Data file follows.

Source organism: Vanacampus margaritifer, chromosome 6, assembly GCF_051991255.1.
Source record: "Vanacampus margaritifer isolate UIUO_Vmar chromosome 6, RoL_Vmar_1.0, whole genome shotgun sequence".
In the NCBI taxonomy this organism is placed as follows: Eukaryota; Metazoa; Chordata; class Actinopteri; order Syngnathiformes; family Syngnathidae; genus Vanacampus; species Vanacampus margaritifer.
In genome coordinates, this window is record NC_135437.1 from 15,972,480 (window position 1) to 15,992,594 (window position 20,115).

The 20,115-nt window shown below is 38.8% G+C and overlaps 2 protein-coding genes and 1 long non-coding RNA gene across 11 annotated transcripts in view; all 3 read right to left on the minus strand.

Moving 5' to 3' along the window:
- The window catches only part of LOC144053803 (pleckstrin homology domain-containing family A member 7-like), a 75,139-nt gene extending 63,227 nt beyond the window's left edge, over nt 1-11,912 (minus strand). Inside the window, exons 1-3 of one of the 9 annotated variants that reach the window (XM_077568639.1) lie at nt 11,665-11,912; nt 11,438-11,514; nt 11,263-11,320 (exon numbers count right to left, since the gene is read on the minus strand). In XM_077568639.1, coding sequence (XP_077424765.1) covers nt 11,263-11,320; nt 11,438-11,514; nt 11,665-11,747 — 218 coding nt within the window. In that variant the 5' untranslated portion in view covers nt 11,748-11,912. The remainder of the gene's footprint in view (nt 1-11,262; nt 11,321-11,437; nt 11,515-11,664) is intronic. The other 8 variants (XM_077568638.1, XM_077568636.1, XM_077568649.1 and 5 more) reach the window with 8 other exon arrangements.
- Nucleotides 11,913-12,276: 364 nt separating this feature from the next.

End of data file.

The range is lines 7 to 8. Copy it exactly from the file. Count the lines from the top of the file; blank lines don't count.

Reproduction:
- The window catches only part of LOC144053803 (pleckstrin homology domain-containing family A member 7-like), a 75,139-nt gene extending 63,227 nt beyond the window's left edge, over nt 1-11,912 (minus strand). Inside the window, exons 1-3 of one of the 9 annotated variants that reach the window (XM_077568639.1) lie at nt 11,665-11,912; nt 11,438-11,514; nt 11,263-11,320 (exon numbers count right to left, since the gene is read on the minus strand). In XM_077568639.1, coding sequence (XP_077424765.1) covers nt 11,263-11,320; nt 11,438-11,514; nt 11,665-11,747 — 218 coding nt within the window. In that variant the 5' untranslated portion in view covers nt 11,748-11,912. The remainder of the gene's footprint in view (nt 1-11,262; nt 11,321-11,437; nt 11,515-11,664) is intronic. The other 8 variants (XM_077568638.1, XM_077568636.1, XM_077568649.1 and 5 more) reach the window with 8 other exon arrangements.
- Nucleotides 11,913-12,276: 364 nt separating this feature from the next.